In 1985, Joe Average got some pretty bad news.
He was diagnosed with HIV at a time when that carried a dire prognosis. The Vancouver resident made a decision that if he was facing the great beyond he would devote what was left of the rest of his life to making art. Up until then he had treated art making as a hobby, he told ARTSFILE in an interview.
He was unemployed at the time and “the idea of going to job interviews wasn’t going to inspire me to live, so I challenged myself to see if I could live off my art.”
He started holding regular showings of his work in his apartment. He priced his work so that if he sold one, his rent was paid. In those days he was paying about $200 a month in the west end of Vancouver.
His stylized, colourful, paintings quickly gained traction and he became well known in the city.
He said he hasn’t painted since the year 2000, but his work still attracts attention.
This past April, one of his creations was put on a $1 coin and on a special $10 silver collector’s coin in full colour, both made by the Royal Canadian Mint. The coin pays tribute to Parliament’s passing of legislation that initiated the decriminalization of homosexuality in Canada in 1969.
But that’s not the only national institution showcasing Joe’s work.
Starting at 4 p.m. on Aug. 23 for three consecutive days, the National Arts Centre’s Kipnes Lantern, the largest transparent LED screen in North America, will display several of his works.
His art will be visible from Parliament Hill and the area around the National War Memorial on the three-storey high lantern.
The NAC is using Joe’s art to mark Capital Pride in Ottawa. The Lantern has in the past featured works by the Indigenous artists Simon Brascoupé and Christi Belcourt.
The works featured this weekend include: Crazy Gigolo in Search of a China Shop, Uniglobe Kitty, Lovey, Millicent Moderne, Plain Jane, Miss Bird of Paradise and Il Trovatore, a work created by Joe for the Vancouver Opera’s production of Il Trovatore in the late 1990s.
He is also a photographer and has documented, among other things, his struggles with lipoatrophy, a side effect of antiretroviral therapy. He has often contributed to humanitarian causes. For example, he has donated the honorarium he received from the NAC for the use of his work. The $1,000 will go to The Hnatyshyn Foundation.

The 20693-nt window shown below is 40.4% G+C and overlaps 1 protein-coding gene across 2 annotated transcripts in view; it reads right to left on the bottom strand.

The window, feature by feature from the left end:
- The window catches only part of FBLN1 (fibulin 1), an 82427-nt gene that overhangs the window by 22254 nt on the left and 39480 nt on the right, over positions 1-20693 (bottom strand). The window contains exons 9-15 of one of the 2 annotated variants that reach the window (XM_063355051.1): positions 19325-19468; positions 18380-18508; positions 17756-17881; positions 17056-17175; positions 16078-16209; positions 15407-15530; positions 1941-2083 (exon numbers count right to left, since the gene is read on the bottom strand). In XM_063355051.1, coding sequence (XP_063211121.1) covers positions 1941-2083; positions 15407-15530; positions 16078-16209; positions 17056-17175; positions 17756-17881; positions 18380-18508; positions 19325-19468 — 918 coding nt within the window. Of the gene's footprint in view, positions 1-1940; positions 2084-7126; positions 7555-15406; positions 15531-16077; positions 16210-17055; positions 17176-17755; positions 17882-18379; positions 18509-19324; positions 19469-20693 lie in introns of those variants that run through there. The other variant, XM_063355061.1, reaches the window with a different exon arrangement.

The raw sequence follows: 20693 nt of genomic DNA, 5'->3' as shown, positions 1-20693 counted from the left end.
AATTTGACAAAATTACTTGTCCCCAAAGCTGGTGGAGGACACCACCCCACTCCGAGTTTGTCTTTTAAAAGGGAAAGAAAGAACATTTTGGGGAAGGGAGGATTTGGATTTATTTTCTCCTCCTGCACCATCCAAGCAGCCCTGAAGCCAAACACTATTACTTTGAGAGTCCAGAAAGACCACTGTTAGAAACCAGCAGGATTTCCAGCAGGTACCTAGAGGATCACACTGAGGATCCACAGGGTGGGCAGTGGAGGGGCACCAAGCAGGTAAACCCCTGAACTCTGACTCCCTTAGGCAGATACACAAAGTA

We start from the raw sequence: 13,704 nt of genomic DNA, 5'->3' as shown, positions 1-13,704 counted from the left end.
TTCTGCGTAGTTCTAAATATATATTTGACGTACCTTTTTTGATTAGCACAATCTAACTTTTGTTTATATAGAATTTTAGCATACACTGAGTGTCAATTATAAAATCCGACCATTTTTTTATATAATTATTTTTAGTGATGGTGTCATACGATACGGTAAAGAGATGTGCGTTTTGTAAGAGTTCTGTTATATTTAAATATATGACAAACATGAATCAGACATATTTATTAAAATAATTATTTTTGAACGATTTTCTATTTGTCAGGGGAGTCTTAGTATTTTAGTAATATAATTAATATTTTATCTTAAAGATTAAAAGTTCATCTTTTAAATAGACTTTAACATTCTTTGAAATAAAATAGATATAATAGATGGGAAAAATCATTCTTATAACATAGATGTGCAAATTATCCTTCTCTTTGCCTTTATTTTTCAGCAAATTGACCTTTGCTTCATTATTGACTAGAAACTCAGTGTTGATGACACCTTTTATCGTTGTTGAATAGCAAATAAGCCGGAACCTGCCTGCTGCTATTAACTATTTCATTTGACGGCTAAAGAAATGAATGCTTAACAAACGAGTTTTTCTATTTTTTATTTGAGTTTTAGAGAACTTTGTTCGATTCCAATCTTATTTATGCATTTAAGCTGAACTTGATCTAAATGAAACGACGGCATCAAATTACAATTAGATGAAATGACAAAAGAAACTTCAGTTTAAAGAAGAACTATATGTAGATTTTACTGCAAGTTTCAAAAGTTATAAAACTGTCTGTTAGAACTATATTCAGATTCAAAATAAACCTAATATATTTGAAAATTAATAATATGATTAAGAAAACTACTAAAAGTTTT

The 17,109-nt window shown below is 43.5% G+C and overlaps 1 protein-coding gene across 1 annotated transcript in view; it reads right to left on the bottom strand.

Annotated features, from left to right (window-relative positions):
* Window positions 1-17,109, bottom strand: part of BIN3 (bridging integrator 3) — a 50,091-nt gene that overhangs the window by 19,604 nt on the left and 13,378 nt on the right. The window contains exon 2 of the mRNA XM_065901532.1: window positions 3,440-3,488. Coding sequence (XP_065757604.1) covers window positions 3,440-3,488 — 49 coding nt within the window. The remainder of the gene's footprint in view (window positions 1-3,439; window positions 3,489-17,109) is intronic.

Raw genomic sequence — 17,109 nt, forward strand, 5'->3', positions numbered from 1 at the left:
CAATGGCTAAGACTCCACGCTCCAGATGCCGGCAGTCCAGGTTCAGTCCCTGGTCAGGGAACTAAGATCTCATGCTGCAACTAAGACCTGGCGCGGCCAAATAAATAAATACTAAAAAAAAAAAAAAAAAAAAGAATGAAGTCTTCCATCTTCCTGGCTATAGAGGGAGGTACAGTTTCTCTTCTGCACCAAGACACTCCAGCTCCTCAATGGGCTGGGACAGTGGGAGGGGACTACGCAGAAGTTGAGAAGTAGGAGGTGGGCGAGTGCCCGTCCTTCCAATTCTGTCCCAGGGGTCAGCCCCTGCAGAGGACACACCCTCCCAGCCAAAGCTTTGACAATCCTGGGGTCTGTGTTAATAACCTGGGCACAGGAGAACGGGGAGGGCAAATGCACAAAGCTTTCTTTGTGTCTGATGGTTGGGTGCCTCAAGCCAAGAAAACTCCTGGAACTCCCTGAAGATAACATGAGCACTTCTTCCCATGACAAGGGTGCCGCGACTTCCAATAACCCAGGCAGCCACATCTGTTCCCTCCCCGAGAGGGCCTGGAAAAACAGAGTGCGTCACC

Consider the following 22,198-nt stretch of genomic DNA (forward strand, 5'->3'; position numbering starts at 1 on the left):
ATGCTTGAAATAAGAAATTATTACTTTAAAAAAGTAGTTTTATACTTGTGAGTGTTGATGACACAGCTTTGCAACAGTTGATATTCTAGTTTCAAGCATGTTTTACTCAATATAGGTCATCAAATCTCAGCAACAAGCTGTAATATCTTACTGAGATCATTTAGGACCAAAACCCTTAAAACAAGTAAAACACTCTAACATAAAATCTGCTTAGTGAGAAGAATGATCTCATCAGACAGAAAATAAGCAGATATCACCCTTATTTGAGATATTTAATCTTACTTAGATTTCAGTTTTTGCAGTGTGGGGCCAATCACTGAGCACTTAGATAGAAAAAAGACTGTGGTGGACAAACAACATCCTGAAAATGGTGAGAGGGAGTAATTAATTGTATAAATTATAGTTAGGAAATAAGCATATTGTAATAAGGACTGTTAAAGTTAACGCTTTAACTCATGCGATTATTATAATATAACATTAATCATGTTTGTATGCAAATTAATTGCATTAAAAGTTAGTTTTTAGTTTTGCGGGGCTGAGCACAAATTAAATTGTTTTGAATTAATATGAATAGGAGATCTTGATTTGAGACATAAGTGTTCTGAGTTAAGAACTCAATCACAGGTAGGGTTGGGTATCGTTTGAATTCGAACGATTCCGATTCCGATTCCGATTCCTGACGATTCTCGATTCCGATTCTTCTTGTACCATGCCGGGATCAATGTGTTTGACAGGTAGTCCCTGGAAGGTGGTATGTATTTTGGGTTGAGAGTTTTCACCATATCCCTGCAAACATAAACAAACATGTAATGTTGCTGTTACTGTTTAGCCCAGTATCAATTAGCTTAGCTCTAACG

Reached at his apartment, he said he hopes his art will inspire the imagination of those who see it.
“I rarely like to explain things and I keep titles very simple because I don’t want to influence the viewer in any way. I don’t want to make them view it differently than they just do.”
He has often supported causes in the past. While the requests are fewer today, “I still get asked to support things and lend my images to things. For the most part I agree, if it means something to me. It usually has something to do with people being sick or kids or animals.”
He doesn’t have pets.
“I live in a penthouse on top of a three-storey walkup in the west end and I have befriended quite a few birds.”
He interacts with a seagull family and has a crow couple that visit him every day. You’ll see birds represented in his art on his website.
These days he is doing a bit of painting but not on a canvas.
“I paint digitally now and then. A friend gave me a program and I eventually figured it out and I’ve posted a few things and people have responded well even though it doesn’t look like the other stuff.”
The pieces displayed by NAC were done mostly in 1990s.
The centre approached him with the idea of using his work on the Lantern. They had picked the pieces they wanted to use.
“I did have some input” on the use of the work, he said.
“When they first mocked it up, the images they chose were set on a white background. They put different colours in the background.”
That was a problem, he said. He didn’t want them “screwing around with the integrity of my artwork. You can’t do that.”
The NAC was worried that all that bright white light would “blow out the electronics of their massive display screen.”
He suggested dropping the colour and the white and going with “the absence of colour. They said (the background) would be transparent” and he was fine with that.
Joe Average’s work is certainly distinctive. He doesn’t like to put labels on his work but “to appease people I usually say it’s pop art. That kind of covers it OK. When I was a kid I was inspired by animation and cartoons ”
One of his first experiences with colour and animation happened when he was six.
“I was invited to a classmate’s birthday party.” Joe arrived a bit early and knocked on the door.
“And it opened and the console colour TV was on in their living room playing cartoons. I had never seen a colour TV in my life and that colour burned into my retina. I have been trying trying to recreate that feeling ever since.
That’s why his colours are so intense, he said.
He says he stopped painting after a particularly difficult struggle with his health.
“I came out of it and I realized I had no interest in giant cartoon eyes or lips or bright colours any more.”
He got some advice from a wise friend and started to produce high quality reproductions of his work which he offers for sale on his website.
“He does work when he feels inspired.
“I am fortunate. Last year I was whining to a friend about the fact that I was so broke that I didn’t know if I was going to be able to stay in the apartment. She said, ‘Remind me again why you’re not on disability?'”
He had never thought about it and “plus I didn’t want assistance from anyone. I wanted to do it on my own.
She pointed out he couldn’t stand and work for eight hours a day and other reasons why he was a candidate for a disability pension. She did paperwork and he was accepted.
The pension means he can do art for fun now and not worry about having to sell his work. In many ways he has come full circle to his beginnings as an artist.